Radiation levels 'far higher than BNFL admitted': Families claim Sellafield contamination has caused cancers. Adam Sage reports
Tuesday 27 October 1992
The organisation's experts have conceded that plutonium discharges up until 1984 had been significantly greater than previously thought. BNFL also underestimated the extent of uranium oxide discharges from its plant, Ben Hytner QC said.
His comments came at the start of a landmark case in which two families are claiming that childhood blood cancers were caused by contamination from Sellafield.
The families say that children have been genetically damaged as a result of the high levels of exposure suffered by their fathers.
Elizabeth Reay, whose husband George was a fitter at the plant, is claiming pounds 150,000 damages for the death from leukaemia of her 10-month-old daughter Dorothy in 1962. (Mr Reay also died of cancer). The second plaintiff, Vivien Hope, is claiming pounds 125,000 damages after developing leukaemia in 1988. She had worked at Sellafield, as had her father.
Opening the families' case yesterday, Mr Hytner told Mr Justice French he would show that BNFL could not be relied upon to provide correct information. 'When this body, which is discharging radioactivity into the environment, gives figures to either the public, or public bodies, or its own workforce, they really do not seem to appreciate the need for accuracy,' he said. Not only had BNFL supplied false information, he said, but it was impossible to ascertain the exact radiation levels. They might be higher than anyone suspected, even now.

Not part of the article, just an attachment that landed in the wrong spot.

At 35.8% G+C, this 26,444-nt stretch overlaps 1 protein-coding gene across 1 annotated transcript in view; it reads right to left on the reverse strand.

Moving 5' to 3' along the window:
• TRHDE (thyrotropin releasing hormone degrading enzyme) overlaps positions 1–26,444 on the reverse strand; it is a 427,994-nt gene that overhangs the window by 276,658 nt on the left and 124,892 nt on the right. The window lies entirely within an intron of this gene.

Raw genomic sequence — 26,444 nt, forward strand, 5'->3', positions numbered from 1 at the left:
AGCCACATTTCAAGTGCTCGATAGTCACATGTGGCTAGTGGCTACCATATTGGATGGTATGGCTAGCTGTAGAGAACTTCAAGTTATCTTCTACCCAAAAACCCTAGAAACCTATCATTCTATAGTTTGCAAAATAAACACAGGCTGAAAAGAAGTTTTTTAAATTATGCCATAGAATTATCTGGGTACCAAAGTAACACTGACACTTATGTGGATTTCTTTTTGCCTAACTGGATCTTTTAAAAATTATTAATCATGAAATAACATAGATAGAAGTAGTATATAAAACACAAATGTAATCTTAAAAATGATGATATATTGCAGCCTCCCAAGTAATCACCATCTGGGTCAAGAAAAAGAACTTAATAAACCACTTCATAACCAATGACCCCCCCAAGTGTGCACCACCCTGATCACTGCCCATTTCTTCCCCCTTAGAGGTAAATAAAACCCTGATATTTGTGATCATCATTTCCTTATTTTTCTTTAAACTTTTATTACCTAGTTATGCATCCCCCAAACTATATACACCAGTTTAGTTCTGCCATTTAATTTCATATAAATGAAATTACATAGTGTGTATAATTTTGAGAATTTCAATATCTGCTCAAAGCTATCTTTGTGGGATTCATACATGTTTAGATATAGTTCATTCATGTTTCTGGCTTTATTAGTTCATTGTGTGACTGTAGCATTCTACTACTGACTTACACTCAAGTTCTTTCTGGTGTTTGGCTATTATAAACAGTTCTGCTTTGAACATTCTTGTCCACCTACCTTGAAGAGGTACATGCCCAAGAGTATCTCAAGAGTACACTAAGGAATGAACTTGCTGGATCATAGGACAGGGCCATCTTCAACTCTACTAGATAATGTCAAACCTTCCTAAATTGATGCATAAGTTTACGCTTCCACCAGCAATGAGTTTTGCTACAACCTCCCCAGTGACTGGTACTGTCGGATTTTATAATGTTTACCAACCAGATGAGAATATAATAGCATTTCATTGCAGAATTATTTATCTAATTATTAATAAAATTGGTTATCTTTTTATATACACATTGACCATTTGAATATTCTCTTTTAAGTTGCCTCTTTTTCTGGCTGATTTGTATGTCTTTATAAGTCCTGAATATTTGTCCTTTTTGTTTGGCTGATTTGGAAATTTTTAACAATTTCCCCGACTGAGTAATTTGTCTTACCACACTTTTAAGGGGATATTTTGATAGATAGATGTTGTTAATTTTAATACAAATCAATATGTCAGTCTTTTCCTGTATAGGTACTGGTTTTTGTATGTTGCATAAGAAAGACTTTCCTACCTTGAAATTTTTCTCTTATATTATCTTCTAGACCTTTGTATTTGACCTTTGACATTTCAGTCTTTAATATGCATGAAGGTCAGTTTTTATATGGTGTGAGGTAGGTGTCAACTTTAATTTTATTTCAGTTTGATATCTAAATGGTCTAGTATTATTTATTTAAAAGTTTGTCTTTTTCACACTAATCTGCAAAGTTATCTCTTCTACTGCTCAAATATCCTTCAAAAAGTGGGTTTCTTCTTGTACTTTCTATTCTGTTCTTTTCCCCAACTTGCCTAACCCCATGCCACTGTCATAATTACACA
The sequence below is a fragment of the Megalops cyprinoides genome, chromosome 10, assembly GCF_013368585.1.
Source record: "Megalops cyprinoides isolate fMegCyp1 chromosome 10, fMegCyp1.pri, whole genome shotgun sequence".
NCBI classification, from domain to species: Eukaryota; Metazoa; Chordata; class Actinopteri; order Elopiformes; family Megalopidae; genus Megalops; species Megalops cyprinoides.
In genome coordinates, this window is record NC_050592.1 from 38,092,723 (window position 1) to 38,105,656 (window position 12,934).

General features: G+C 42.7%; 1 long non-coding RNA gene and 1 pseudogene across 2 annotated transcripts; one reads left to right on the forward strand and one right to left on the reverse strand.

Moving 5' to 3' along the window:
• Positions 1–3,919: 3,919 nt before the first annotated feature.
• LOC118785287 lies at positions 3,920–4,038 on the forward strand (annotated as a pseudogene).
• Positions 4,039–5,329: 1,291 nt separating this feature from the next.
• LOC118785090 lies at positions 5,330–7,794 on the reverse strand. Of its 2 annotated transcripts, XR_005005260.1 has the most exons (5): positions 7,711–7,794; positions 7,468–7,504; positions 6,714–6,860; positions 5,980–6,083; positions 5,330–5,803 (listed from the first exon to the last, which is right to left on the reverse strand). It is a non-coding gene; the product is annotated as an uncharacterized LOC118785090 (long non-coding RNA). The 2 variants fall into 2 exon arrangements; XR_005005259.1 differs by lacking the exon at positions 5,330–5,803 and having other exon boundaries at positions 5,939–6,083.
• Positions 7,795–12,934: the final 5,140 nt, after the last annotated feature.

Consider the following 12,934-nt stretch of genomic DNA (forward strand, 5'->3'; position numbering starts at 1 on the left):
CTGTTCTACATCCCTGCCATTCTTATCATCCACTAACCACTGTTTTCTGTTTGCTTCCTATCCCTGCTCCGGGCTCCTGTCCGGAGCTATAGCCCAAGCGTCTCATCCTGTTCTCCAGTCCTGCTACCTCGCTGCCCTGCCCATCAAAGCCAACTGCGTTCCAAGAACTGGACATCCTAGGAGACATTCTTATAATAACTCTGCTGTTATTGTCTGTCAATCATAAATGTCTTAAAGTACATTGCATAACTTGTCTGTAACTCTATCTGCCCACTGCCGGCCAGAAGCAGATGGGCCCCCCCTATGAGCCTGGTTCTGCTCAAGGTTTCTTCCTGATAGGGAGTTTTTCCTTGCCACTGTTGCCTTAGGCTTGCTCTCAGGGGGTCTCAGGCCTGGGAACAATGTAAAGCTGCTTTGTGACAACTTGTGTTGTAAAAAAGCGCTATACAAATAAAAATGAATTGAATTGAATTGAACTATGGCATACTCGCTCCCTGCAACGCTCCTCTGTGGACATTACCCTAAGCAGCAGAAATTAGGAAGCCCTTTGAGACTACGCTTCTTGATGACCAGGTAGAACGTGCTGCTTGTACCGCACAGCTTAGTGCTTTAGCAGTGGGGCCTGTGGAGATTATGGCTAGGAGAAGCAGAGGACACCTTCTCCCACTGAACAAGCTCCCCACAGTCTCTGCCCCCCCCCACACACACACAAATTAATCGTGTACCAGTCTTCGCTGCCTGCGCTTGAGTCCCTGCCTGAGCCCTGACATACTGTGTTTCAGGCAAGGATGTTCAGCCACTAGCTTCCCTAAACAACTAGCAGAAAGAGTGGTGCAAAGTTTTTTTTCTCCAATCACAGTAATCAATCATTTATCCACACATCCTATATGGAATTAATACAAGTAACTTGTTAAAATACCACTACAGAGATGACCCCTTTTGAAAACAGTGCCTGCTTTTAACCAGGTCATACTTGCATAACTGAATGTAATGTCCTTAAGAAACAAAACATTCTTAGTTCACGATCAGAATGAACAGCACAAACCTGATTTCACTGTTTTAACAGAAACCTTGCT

Plutonium discharges were a case in point. In 1984, BNFL said total releases amounted to 67 giga Becquerels, the court was told. Two years later, this was revised upwards to 174 GBq. This year a report by Professor Steve Jones, an employee of BNFL, 'puts the total releases of plutonium prior to 1984 at the staggering figure of 3,400 GBq', Mr Hytner said.
He said that as Professor Jones produced his report, BNFL applied in April for a licence to discharge radioactive waste from its new Thorp reprocessing plant at Sellafield. It was 'bewildering' that officials referred in that application to the 'old figures', which were a massive underestimate of true pollution levels.
Asked by the Government to correct the application, BNFL supplied figures which were still 20-25 per cent lower than the information on plutonium discharges which they would provide to the High Court, Mr Hytner said. Afterwards, Alvin Shuttleworth, BNFL's legal director, said the figures 'would be shown to be consistent'.
Yesterday, Mr Hytner said that estimates of the discharges of uranium oxide from Sellafield had risen from 100g (3.5oz) to between 12kg (24lb) and 20 kilograms (40lb). He would demonstrate that the true figure was 40kg (80lb), he said.
The hearing, which is expected to last several months and cost pounds 10m, continues today.
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